Feet of Clay
Oh, great works of suffering men. When will you learn? When, when, when? Grand statues built with pride for common man to bow down side-by-side. Behold! Thou men of power, Thy gods of gold above all The high and mighty in marble cold. Until that is, they fall. Then you shall see as clear as day that all they have is feet of clay. At whose feet, carved in stone, Dead soldiers lie Alone Lesley Scoble January 2023
A little bit about the origin of ‘feet of clay’
My poem Feet of Clay relates back to a story from biblical times. The tale is told in the Book of Daniel, written circa 165 BC.
Daniel was an advisor to a despotic tyrant Nebuchadnezzar (I’ll call him Neb for short). Neb had a dream. He dreamt about a small rock smashing up an impressive statue and wanted to know what it meant.
Under threat of death, Daniel interpreted Neb’s dream to the tyrant’s satisfaction. Who, as a reward, promoted Daniel to chief advisor (I understand other advisors who didn’t tell Neb what his dream meant suffered being put to death).
In those days, they constructed particular features of a sculpture in different metals—depending on importance. For instance, they sculpted the head in gold while they cast other parts in lesser materials. Bronze and terracotta, for example. Feet were at the bottom of the value hierarchy. They were formed using the cheaper alloy iron and clay. Therefore, if you were to bash the feet of a sculpture with a small rock, it attacks the weak spot (the Achilles heel, so to speak) and will bring the symbol of power tumbling down.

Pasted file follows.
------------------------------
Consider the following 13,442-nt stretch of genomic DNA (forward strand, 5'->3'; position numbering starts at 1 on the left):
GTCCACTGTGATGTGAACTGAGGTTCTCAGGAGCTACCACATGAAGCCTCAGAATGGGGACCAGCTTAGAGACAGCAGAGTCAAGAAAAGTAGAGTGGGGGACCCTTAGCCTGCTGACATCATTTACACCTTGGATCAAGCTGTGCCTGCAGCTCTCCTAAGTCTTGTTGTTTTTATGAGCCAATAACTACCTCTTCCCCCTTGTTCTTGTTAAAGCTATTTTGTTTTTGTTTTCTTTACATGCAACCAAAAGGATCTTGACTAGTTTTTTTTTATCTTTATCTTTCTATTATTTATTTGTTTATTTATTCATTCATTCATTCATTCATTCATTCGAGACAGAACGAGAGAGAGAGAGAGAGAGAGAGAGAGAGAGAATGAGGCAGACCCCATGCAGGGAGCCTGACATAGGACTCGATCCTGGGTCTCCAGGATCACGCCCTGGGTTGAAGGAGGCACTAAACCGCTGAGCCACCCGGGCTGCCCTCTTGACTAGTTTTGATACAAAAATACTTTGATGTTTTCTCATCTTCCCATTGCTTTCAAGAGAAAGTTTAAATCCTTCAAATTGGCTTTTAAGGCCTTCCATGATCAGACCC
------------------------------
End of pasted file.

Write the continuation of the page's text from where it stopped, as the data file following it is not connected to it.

Daniel interpreted Neb’s dream in such a way that his wise analogy is still in our psyche today as a wisdom quote (and title to my poem).
btw In due course, the small rock became an enormous mountain.
Daniel’s story shows how easily our idols can fall.
Need a small rock, anyone?
It might interest you to know that the legendary group ABBA quote feet of clay in their famous song, HAPPY NEW YEAR.
How the brave new world arrivesBjörn Ulvaeus and Benny Andersson
And I see how it thrives
In the ashes of our lives
Oh yes, man is a fool
And he thinks he’ll be okay
Dragging on, feet of clay
Never knowing he’s astray
Keeps on going anyway
Acknowledgements Thank you Sadje for hosting What do you see challenge #168 . The above picture is the prompt inspiration to write a poem. I wrote my poem Feet of Clay in response to this challenge. Image credit: Cottonbro studio @ Pexels ABBA Lyrics: Björn Ulvvaeus and Benny Andersson.
Go check out some great poets writing about the same prompt photo. You can access them here.